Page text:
UN peace plan for Yemen's civil war would see a ceasefire and the Houthi movement giving up its ballistic missiles. Reuters exclusively revealed details about the plan on Wednesday based on a draft and sources who say it may still change. In return for the Houthis ditching their missiles, the plan would see an end to a bombing campaign by a Saudi-led coalition and the establishment of a transitional government.
It's the latest effort to end Yemen's three years of conflict, which has led to one of the world's worst ongoing humanitarian crises. The civil war has killed more than 10,000 people and previous efforts to end it have failed. It's unclear whether the chances are better this time given the differences in what fighters on the ground and their international backers want.
The Iran-aligned Houthi rebels took control of the capital Sana'a in 2014. Their clashing with Yemeni forces backed by Saudi Arabia, the United Arab Emirates and others. That coalition is afraid the Houthis figure into a regional power grab by Tehran. However, the UN draft cites plans for a transitional government that would include the Houthis.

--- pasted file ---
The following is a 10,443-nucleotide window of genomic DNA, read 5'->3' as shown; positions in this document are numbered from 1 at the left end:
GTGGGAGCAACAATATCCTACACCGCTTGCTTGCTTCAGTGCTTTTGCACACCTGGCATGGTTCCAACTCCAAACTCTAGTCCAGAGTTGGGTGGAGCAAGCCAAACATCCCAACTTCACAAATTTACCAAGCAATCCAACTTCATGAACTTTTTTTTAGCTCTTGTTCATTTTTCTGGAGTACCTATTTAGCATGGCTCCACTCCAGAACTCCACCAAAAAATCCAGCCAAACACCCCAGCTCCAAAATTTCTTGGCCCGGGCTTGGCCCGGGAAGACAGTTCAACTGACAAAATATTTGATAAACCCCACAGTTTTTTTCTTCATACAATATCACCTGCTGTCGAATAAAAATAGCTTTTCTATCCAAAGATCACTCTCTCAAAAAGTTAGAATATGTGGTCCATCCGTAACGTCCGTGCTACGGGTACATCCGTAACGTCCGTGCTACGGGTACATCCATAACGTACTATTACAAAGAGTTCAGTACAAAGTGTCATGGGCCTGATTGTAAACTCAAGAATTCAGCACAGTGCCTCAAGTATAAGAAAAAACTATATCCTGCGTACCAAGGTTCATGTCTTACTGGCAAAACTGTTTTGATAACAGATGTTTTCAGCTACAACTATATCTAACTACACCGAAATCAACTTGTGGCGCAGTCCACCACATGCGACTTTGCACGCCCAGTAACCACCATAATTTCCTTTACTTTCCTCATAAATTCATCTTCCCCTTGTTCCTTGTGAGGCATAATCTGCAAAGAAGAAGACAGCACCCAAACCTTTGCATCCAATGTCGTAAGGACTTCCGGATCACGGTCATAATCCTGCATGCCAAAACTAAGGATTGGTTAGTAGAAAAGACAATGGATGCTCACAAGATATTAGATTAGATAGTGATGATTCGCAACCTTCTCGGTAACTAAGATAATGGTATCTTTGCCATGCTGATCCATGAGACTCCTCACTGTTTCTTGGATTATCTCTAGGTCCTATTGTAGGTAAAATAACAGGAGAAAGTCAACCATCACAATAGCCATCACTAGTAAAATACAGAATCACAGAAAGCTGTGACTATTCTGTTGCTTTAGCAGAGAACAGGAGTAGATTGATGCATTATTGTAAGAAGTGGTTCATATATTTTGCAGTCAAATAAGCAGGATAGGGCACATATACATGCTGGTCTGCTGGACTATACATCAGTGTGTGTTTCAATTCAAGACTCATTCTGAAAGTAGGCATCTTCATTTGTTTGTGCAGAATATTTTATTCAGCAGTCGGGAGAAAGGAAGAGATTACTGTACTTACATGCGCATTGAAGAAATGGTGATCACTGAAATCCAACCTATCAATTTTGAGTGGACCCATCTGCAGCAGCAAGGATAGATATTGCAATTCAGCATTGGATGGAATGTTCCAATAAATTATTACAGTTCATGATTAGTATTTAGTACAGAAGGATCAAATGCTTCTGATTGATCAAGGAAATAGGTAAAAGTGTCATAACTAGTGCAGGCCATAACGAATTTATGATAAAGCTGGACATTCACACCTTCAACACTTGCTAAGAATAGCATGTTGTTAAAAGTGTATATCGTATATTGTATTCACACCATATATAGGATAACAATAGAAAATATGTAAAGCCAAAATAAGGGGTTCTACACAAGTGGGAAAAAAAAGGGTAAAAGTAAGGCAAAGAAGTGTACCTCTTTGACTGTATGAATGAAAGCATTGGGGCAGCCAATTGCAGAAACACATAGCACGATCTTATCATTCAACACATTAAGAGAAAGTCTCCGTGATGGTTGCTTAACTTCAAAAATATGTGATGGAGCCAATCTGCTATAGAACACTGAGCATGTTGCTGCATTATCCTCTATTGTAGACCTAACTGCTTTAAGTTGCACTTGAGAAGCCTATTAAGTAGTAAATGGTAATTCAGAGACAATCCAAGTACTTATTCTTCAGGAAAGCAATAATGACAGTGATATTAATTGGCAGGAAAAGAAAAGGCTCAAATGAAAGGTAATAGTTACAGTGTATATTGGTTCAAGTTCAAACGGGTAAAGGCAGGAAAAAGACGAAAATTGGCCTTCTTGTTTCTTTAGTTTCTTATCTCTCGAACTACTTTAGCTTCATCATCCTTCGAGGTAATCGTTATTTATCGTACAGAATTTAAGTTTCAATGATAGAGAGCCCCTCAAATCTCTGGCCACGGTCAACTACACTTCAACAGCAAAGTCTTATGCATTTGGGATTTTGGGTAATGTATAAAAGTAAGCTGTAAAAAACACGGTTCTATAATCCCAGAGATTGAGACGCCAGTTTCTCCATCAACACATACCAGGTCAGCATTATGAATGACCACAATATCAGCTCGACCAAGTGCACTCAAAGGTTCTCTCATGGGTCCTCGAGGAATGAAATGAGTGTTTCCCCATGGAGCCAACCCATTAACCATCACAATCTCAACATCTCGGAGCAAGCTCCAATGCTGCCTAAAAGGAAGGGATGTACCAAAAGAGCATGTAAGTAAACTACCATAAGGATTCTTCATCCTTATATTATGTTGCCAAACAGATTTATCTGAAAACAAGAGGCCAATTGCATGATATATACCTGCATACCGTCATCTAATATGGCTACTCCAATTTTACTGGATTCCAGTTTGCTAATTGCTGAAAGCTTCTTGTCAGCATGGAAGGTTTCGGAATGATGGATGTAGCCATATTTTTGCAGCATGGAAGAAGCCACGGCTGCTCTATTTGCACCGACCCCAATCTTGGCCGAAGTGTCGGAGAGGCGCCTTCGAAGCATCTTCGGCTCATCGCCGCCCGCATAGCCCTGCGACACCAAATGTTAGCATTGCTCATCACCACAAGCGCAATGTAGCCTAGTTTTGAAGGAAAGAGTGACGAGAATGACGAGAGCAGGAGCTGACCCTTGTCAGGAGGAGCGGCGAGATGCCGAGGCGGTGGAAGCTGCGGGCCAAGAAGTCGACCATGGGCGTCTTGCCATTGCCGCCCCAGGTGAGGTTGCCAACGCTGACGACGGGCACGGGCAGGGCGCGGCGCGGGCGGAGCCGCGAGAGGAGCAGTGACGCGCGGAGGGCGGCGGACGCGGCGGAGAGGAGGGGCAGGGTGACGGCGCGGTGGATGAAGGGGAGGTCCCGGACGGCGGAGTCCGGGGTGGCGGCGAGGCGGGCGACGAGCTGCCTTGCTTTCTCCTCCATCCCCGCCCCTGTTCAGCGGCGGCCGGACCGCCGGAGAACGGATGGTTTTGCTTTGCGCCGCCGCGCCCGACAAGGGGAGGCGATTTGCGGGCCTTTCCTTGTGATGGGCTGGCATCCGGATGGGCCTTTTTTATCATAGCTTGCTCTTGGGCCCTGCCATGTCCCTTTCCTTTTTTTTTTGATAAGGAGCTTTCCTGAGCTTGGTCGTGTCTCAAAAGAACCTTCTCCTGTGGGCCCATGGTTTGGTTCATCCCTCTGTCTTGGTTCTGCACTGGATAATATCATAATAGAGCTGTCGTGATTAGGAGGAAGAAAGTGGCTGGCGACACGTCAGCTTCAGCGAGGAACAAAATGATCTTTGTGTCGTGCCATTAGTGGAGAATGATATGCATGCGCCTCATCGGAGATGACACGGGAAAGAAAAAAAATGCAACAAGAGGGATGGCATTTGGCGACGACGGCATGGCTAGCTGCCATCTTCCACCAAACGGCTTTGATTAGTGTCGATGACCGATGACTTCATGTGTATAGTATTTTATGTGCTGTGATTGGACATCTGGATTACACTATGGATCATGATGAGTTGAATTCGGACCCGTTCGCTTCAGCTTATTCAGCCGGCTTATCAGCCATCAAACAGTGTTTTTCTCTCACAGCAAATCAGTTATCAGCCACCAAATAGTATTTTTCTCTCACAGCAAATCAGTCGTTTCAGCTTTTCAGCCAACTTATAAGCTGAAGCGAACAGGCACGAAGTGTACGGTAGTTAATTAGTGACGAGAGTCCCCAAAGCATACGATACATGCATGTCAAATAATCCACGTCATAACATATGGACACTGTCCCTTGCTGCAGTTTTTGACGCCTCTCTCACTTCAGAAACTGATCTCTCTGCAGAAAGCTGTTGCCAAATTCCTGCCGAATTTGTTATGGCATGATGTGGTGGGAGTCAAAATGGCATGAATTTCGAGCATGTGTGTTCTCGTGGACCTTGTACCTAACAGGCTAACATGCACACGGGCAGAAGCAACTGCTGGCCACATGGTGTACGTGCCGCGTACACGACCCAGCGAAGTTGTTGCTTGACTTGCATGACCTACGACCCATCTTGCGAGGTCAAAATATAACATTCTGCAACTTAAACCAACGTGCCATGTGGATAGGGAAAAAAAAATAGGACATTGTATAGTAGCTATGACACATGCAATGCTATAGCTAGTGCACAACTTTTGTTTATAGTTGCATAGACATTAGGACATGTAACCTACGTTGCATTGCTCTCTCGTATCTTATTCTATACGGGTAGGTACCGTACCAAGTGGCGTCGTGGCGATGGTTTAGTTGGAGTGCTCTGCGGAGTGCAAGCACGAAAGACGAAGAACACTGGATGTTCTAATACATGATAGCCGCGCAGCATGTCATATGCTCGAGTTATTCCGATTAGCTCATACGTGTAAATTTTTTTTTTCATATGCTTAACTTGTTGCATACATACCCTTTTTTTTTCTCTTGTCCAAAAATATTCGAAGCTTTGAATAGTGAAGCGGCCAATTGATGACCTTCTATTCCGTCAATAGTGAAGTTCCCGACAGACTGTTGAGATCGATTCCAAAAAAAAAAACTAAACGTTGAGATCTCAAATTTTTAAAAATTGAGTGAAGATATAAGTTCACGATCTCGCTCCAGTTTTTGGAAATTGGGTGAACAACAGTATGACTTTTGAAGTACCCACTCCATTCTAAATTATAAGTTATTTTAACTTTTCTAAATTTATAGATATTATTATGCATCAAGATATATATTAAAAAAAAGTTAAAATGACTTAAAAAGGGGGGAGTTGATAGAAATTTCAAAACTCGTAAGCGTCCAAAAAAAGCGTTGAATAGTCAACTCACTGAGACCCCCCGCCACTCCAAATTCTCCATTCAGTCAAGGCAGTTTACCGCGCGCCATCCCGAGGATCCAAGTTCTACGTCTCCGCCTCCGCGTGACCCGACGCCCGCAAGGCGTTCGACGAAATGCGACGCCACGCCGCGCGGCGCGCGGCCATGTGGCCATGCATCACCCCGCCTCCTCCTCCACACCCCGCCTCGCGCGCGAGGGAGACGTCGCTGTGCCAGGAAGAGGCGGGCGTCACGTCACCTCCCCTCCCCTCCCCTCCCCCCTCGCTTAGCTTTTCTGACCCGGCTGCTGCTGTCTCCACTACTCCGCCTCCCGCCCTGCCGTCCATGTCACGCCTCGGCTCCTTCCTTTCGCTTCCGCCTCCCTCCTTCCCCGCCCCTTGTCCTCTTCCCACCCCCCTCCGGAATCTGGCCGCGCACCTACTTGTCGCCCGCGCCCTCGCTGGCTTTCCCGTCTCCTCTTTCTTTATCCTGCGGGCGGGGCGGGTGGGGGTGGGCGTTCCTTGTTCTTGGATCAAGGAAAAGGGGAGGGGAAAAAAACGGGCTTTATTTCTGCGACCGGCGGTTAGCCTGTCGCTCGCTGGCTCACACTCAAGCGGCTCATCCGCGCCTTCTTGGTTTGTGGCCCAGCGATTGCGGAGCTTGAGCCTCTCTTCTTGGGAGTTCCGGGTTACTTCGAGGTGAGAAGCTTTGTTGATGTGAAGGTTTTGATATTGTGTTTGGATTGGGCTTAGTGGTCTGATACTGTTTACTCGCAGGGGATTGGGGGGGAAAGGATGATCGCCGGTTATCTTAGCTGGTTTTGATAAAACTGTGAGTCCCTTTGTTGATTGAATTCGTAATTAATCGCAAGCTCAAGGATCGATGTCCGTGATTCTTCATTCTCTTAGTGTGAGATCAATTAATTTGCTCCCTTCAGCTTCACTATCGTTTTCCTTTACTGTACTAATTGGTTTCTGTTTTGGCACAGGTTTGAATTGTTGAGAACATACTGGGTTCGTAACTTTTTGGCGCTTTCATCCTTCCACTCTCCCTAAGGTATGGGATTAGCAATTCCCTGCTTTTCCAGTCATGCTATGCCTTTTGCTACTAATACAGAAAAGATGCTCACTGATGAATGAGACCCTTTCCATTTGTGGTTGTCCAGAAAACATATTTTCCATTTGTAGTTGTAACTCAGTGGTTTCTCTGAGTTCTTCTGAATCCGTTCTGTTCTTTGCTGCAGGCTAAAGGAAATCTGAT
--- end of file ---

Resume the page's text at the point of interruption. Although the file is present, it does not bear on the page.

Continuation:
Sources say a unity government may be the biggest hurdle to jump to stop the conflict. The plan was drafted by the UN's Yemen mediator, Martin Griffiths. He's set to present a framework for talks in Yemen by the middle of this month.